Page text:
Don't miss

Replay


LATEST SHOWS

THE INTERVIEW

Rwandan president claims 'no problem with France'

Read more

EYE ON AFRICA

Paul Kagame visits UNESCO HQ in Paris

Read more

MEDIAWATCH

Flamboyant US Congressman's Instagram Lands Him in Bother

Read more

THE WORLD THIS WEEK

Compromise buys Greece time and Jihadi John is unmasked (part 2)

Read more

THE WORLD THIS WEEK

Compromise buys Greece time and Jihadi John is unmasked (part 1)

Read more

#TECH 24

Drone vs. drone

Read more

FRANCE IN FOCUS

The future of agriculture

Read more

REVISITED

Yalta, the symbol of a new Cold War?

Read more

#THE 51%

Women in the workforce: IMF says closing the gender gap makes economic sense

Read more

An in-depth report by our senior reporters and team of correspondents from around the world. Every Saturday at 8.40 pm Paris time.

REPORTERS

REPORTERS

Latest update : 2014-07-23

Hong Kong in rebellion against the 'motherland'

In 1997 Hong Kong was proud to re-establish its Chinese identity after more than 150 years under British colonisation. But the atmosphere has changed and Hong Kong is now in open rebellion against the “motherland”. Our correspondent in China, Baptiste Fallevoz, spoke to Hong Kong residents who are defiantly making their voices heard.

Seventeen years ago this July, after a century and a half as a British colony, Hong Kong returned to the Chinese fold in a burst of fireworks. The population of the capitalist enclave looked forward to bright future, basking in its newfound Chinese identity.

But less than two decades later, a wind of rebellion has chilled the atmosphere. People frequently take to the streets in protest marches against the “motherland” and according to a recent poll, barely a third of Hong Kong inhabitants say they are proud to be Chinese citizens. Mainly, they fear for their civil rights.

Under the “one country, two systems” agreement, Hong Kong was to retain a certain amount of freedom after the sovereignty transfer, with civil and economic rights guaranteed until 2047. In theory, its citizens are free to demonstrate, criticise the government, and practice their religion.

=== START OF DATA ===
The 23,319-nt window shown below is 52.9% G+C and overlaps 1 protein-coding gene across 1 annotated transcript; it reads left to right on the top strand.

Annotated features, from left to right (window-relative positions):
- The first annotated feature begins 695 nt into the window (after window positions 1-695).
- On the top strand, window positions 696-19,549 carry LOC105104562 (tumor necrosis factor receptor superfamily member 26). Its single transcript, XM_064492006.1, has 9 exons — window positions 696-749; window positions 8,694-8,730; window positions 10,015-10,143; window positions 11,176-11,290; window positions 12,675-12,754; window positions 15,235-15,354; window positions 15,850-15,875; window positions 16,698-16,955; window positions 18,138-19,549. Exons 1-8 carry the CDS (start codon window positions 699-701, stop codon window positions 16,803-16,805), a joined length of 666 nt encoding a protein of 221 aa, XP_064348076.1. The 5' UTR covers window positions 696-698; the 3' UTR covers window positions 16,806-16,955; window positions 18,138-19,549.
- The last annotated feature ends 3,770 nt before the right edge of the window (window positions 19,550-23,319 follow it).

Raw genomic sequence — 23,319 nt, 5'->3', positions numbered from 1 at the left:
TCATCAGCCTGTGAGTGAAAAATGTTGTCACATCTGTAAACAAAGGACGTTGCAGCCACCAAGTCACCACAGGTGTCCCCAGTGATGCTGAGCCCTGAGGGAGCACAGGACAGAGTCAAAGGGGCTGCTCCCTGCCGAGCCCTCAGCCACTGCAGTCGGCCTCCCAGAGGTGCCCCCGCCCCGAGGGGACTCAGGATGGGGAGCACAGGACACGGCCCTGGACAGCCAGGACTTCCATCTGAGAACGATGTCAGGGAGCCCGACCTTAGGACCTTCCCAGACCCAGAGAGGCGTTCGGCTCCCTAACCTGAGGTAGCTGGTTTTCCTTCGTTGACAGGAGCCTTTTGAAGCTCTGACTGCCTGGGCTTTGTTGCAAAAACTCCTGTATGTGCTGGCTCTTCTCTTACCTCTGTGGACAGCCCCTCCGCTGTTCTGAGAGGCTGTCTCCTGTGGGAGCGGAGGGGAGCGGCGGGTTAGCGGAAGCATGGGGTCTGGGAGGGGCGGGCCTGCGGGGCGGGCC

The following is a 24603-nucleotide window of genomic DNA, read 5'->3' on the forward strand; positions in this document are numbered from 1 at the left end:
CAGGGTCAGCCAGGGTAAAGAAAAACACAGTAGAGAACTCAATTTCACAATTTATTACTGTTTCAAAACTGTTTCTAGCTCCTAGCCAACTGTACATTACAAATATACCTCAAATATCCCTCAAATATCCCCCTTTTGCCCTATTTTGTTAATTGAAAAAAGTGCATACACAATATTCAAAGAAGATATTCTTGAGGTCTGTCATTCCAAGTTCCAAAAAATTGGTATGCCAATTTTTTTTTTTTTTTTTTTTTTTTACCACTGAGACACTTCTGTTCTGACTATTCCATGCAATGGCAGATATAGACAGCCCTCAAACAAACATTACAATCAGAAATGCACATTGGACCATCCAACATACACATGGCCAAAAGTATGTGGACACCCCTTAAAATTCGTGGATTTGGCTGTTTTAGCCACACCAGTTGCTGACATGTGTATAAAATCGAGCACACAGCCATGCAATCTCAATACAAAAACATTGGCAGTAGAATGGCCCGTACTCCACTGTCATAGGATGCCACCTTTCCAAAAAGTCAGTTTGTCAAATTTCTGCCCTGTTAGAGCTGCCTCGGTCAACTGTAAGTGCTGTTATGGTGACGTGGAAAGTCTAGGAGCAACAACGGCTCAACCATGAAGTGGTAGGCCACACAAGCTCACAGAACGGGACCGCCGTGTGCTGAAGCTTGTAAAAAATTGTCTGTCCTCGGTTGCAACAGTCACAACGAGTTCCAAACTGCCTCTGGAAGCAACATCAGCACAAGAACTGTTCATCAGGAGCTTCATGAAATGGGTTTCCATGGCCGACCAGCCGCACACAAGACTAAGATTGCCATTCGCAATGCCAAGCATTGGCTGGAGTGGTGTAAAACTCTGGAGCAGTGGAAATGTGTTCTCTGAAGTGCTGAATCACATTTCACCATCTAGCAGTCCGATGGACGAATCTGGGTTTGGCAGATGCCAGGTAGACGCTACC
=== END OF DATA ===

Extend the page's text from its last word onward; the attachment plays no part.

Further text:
But they see these rights eroding, as the Chinese Communist party clamps down on freedom of expression and increases control of the special territory. In response to this crackdown, the inhabitants of Hong Kong are organising a civil disobedience movement, with surprisingly radical elements for such a disciplined city. Some of the younger inhabitants even sound xenophobic, accusing tourists and immigrants from the mainland of saturating the city.

We followed journalists, editors and other members of civil society in their fight for democratic rights, among which some militants who provoke “Chinese invaders” with flags... from the British colonial era!

By Baptiste FALLEVOZ

COMMENT(S)

Archives

2015-02-25 Pakistan

Pakistani Taliban set their sights on police

The Pakistani Taliban are targeting police in Karachi. Over 140 officers were killed last year, most of them victims of targeted assassinations.

Read more

2015-02-20 West Bank

Building in the West Bank

In the West Bank, Jewish settlements continue to expand. Some are authorised by the Israeli government, some not, but all are considered illegal by the international community...

Read more

2015-02-12 Tunisia

Tunisians flock to join the jihad

As Tunisia moves slowly forward on the path to democracy, the country is proportionally one of the biggest exporters of jihadist fighters. Over the past three years thousands of...

Read more

2015-02-05 India

India: the myth of 'Love Jihad'

In India, where religious tensions and violence are on the rise, Hindu extremists are accusing Muslims of practising “Love Jihad”. India’s Muslims deny these accusations and...

Read more

2015-01-16 Charlie Hebdo

Paris attacks: Who were the terrorists?

For three days, they spread fear and horror across France, killing 17 people before being shot dead by police. Their rampage began with an attack on satirical weekly Charlie...

Read more